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Eating a hearty breakfast, we prepared for our long journey.

Why is the underlined part of the sentence a participle phrase?

'eating' is a non-finite verb, not a gerund, but the whole phrase may be considered as a verbal noun (gerund phrase), not a verbal adjective (participle phrase).


All the guests having arrived, the host started the party.
"All the guests" Is it the subject of "having arrived"? "having arrived" is a participle phrase and an adjectival phrase I think

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Being aware of my glaring inadequacy, I tried to work very hard.

"Being aware" I think it is a participle phrase and an adjective. Of genitive is a preposition and "my inadequacy" is is object of the preposition.
"Being aware of my glaring inadequacy" is also a participle phrase, if I am not mistaken.

what is "glaring's" lexical category?
I think "inadequacy" is the object of the possessive pronoun in singular first person, and glaring is the adjectival modifier of the object.
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Being aware of my inadequacy being glaring, I tried to work hard.
Here, being glaring is the objective complement, is it? Also, It is a participle. Glaring is an disjunct and has a different syntactical role from that one when it precedes inadequacy.
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Honestly, the recent measures introduced by the the local government in Myseria seems too harsh, with poor people paying taxes almost more than their income.

"honestly" is an adverbial, and it is also a disjunct, expressing the writer's attitude.
"the recent measures" subject
"recent" and "Myseria" set the scene of the action. So they are adjuncts.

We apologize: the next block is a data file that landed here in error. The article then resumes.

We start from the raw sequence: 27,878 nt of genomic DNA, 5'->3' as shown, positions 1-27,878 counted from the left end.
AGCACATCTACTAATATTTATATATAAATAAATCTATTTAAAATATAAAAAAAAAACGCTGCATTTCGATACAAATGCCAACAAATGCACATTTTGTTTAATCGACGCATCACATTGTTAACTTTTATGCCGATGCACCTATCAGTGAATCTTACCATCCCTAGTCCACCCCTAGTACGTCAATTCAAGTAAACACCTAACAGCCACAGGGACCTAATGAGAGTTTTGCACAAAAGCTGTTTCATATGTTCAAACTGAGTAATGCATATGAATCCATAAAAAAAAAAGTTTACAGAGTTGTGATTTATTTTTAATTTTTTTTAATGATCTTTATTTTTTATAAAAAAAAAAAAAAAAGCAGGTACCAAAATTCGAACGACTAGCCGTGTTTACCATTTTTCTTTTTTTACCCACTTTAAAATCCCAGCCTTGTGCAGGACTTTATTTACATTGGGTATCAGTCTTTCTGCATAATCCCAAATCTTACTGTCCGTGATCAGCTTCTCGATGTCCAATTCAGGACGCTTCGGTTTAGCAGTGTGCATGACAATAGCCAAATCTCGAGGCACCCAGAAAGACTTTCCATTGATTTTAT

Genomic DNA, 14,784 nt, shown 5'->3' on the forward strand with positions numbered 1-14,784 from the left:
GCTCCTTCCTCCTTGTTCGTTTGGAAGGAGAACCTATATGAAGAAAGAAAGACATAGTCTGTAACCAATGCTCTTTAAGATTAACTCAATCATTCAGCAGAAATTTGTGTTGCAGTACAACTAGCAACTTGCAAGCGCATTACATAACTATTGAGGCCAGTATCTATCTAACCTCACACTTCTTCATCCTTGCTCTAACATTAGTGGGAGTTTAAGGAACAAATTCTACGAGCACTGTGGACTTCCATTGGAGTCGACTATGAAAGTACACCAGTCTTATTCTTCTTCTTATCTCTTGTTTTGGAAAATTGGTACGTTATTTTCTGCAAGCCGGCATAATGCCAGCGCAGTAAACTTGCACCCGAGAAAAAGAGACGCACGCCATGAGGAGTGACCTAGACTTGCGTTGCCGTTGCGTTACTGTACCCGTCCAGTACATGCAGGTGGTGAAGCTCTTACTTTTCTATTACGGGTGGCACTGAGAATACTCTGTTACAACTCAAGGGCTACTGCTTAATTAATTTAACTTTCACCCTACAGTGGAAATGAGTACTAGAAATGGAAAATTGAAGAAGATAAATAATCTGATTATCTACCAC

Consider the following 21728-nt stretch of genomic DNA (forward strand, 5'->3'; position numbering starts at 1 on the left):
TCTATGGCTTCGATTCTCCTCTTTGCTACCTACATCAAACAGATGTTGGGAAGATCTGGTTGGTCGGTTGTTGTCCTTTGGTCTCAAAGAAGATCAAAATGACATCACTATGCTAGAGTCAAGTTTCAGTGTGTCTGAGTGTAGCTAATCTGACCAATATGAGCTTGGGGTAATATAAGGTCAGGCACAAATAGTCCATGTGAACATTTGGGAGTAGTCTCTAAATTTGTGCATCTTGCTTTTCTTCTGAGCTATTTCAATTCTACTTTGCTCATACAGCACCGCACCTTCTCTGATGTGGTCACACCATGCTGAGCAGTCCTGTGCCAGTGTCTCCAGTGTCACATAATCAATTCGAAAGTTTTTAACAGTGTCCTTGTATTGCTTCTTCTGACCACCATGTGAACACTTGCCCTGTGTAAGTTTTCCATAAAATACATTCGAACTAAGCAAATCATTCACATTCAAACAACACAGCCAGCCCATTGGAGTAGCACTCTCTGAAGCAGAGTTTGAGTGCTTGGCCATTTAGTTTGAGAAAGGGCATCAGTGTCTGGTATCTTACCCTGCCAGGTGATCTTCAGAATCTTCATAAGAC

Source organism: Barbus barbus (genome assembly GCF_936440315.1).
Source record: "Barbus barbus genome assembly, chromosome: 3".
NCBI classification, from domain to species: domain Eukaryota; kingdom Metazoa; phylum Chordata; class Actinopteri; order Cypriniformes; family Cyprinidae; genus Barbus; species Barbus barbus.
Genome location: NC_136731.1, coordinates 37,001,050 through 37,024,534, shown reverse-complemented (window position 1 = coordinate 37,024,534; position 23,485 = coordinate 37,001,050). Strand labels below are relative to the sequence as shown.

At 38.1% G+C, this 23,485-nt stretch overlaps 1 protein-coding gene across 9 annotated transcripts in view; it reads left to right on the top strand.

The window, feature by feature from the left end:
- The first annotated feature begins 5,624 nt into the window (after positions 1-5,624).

"introduced by the the local government" participle phrase and 'introduced' is a participle.
"
in Myseria" is it an adjectival complement besides being a prep phrase?
"seems" is a linking verb (copula)
what is "too"?
"with poor people paying taxes almost more than their income" adverbial, prep phrase.
"almost more than their income" objective complement?

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Comments  (Page 2) 
Milky<Hi Milky,

"What do you see as the verb for the subject there?" Prepared and tripped.
I hope this time we agree>


If you add "fell", we agree.

NB

<Here, being glaring is the objective complement, isn't it? >
We agree

isn't it = 'is it not' even in tag questions
"is it" is correct too according to my grammar book, but has stronger rethorical effect than "is it not"
<isn't it = 'is it not' even in tag questions>

Not always. Why should it be?

<"is it" is correct too according to my grammar book, but has stronger rethorical effect than "is it not">

It has the effect of "so you are saying that..., are you". Here, nobody said that it was that way before you mentioned it. So you need to ask a question and not make a statement, in this case. Use the negative tag.

Here, being glaring is the objective complement, isn't it? = So you are saying that being glaring is the objective complement, are you?

That can sound rather rude.

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'isn't it' = 'is it not'
"Not always. Why should it be?"
'isn't it' is the contraction form of 'is it not' and not of 'is not it' which is ungrammatical.
Here, being glaring is the objective complement, isn't it? = So you are saying that being glaring is the objective complement, are you?

"That can sound rather rude."

Declarative sentences (it is an adjective) with a positive tag (is it) express emotions (query, worry, anger, surprise)

http://www.englishclub.com/grammar/verbs-questions-tag.htm
I don't know if you really ever listen to any native who wants to help you. A query can also sound rude, can't it?
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